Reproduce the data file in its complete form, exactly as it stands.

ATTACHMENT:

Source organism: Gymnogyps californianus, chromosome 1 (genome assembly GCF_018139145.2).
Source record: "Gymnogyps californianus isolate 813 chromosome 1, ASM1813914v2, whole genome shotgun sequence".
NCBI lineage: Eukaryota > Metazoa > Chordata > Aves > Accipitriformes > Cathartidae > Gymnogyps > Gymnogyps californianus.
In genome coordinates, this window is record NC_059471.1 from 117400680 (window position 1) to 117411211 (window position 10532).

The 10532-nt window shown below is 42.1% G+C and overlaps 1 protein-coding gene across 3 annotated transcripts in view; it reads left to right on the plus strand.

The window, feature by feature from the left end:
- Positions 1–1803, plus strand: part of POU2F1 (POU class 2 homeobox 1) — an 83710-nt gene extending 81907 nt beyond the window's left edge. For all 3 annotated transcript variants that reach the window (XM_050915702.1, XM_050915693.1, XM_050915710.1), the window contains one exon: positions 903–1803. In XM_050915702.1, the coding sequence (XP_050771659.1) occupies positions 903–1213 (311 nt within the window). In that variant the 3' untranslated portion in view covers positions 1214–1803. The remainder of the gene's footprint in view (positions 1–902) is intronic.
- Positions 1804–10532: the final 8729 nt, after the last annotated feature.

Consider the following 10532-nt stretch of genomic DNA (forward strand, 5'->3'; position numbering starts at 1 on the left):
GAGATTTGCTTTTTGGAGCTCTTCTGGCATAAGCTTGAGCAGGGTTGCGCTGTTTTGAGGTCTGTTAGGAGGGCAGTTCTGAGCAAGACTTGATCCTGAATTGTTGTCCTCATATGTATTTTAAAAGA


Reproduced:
Source organism: Gymnogyps californianus, chromosome 1 (genome assembly GCF_018139145.2).
Source record: "Gymnogyps californianus isolate 813 chromosome 1, ASM1813914v2, whole genome shotgun sequence".
NCBI lineage: Eukaryota > Metazoa > Chordata > Aves > Accipitriformes > Cathartidae > Gymnogyps > Gymnogyps californianus.
In genome coordinates, this window is record NC_059471.1 from 117400680 (window position 1) to 117411211 (window position 10532).

The 10532-nt window shown below is 42.1% G+C and overlaps 1 protein-coding gene across 3 annotated transcripts in view; it reads left to right on the plus strand.

The window, feature by feature from the left end:
- Positions 1–1803, plus strand: part of POU2F1 (POU class 2 homeobox 1) — an 83710-nt gene extending 81907 nt beyond the window's left edge. For all 3 annotated transcript variants that reach the window (XM_050915702.1, XM_050915693.1, XM_050915710.1), the window contains one exon: positions 903–1803. In XM_050915702.1, the coding sequence (XP_050771659.1) occupies positions 903–1213 (311 nt within the window). In that variant the 3' untranslated portion in view covers positions 1214–1803. The remainder of the gene's footprint in view (positions 1–902) is intronic.
- Positions 1804–10532: the final 8729 nt, after the last annotated feature.

Consider the following 10532-nt stretch of genomic DNA (forward strand, 5'->3'; position numbering starts at 1 on the left):
GAGATTTGCTTTTTGGAGCTCTTCTGGCATAAGCTTGAGCAGGGTTGCGCTGTTTTGAGGTCTGTTAGGAGGGCAGTTCTGAGCAAGACTTGATCCTGAATTGTTGTCCTCATATGTATTTTAAAAGA